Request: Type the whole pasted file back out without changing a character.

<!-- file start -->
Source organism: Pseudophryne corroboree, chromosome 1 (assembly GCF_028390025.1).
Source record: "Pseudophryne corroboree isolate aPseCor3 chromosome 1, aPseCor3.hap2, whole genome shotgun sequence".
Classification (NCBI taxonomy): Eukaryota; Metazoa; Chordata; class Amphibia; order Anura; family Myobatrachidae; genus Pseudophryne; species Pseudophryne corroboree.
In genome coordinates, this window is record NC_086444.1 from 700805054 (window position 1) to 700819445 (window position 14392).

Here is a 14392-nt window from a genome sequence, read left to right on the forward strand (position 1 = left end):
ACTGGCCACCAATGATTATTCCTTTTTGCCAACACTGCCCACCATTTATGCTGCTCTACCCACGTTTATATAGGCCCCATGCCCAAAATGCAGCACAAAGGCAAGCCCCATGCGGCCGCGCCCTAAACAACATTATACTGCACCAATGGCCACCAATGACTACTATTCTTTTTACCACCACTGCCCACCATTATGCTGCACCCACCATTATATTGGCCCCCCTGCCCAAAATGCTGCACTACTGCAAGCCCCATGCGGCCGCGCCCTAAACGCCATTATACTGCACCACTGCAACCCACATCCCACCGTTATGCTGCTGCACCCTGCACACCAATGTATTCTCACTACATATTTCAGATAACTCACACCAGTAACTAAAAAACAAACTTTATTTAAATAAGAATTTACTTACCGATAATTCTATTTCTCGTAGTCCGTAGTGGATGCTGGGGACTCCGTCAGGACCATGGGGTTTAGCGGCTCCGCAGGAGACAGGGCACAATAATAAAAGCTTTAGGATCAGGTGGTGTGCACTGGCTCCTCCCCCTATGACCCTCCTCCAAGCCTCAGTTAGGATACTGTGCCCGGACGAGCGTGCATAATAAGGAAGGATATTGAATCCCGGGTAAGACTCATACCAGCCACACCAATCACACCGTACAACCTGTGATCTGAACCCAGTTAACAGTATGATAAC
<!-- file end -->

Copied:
Source organism: Pseudophryne corroboree, chromosome 1 (assembly GCF_028390025.1).
Source record: "Pseudophryne corroboree isolate aPseCor3 chromosome 1, aPseCor3.hap2, whole genome shotgun sequence".
Classification (NCBI taxonomy): Eukaryota; Metazoa; Chordata; class Amphibia; order Anura; family Myobatrachidae; genus Pseudophryne; species Pseudophryne corroboree.
In genome coordinates, this window is record NC_086444.1 from 700805054 (window position 1) to 700819445 (window position 14392).

Here is a 14392-nt window from a genome sequence, read left to right on the forward strand (position 1 = left end):
ACTGGCCACCAATGATTATTCCTTTTTGCCAACACTGCCCACCATTTATGCTGCTCTACCCACGTTTATATAGGCCCCATGCCCAAAATGCAGCACAAAGGCAAGCCCCATGCGGCCGCGCCCTAAACAACATTATACTGCACCAATGGCCACCAATGACTACTATTCTTTTTACCACCACTGCCCACCATTATGCTGCACCCACCATTATATTGGCCCCCCTGCCCAAAATGCTGCACTACTGCAAGCCCCATGCGGCCGCGCCCTAAACGCCATTATACTGCACCACTGCAACCCACATCCCACCGTTATGCTGCTGCACCCTGCACACCAATGTATTCTCACTACATATTTCAGATAACTCACACCAGTAACTAAAAAACAAACTTTATTTAAATAAGAATTTACTTACCGATAATTCTATTTCTCGTAGTCCGTAGTGGATGCTGGGGACTCCGTCAGGACCATGGGGTTTAGCGGCTCCGCAGGAGACAGGGCACAATAATAAAAGCTTTAGGATCAGGTGGTGTGCACTGGCTCCTCCCCCTATGACCCTCCTCCAAGCCTCAGTTAGGATACTGTGCCCGGACGAGCGTGCATAATAAGGAAGGATATTGAATCCCGGGTAAGACTCATACCAGCCACACCAATCACACCGTACAACCTGTGATCTGAACCCAGTTAACAGTATGATAAC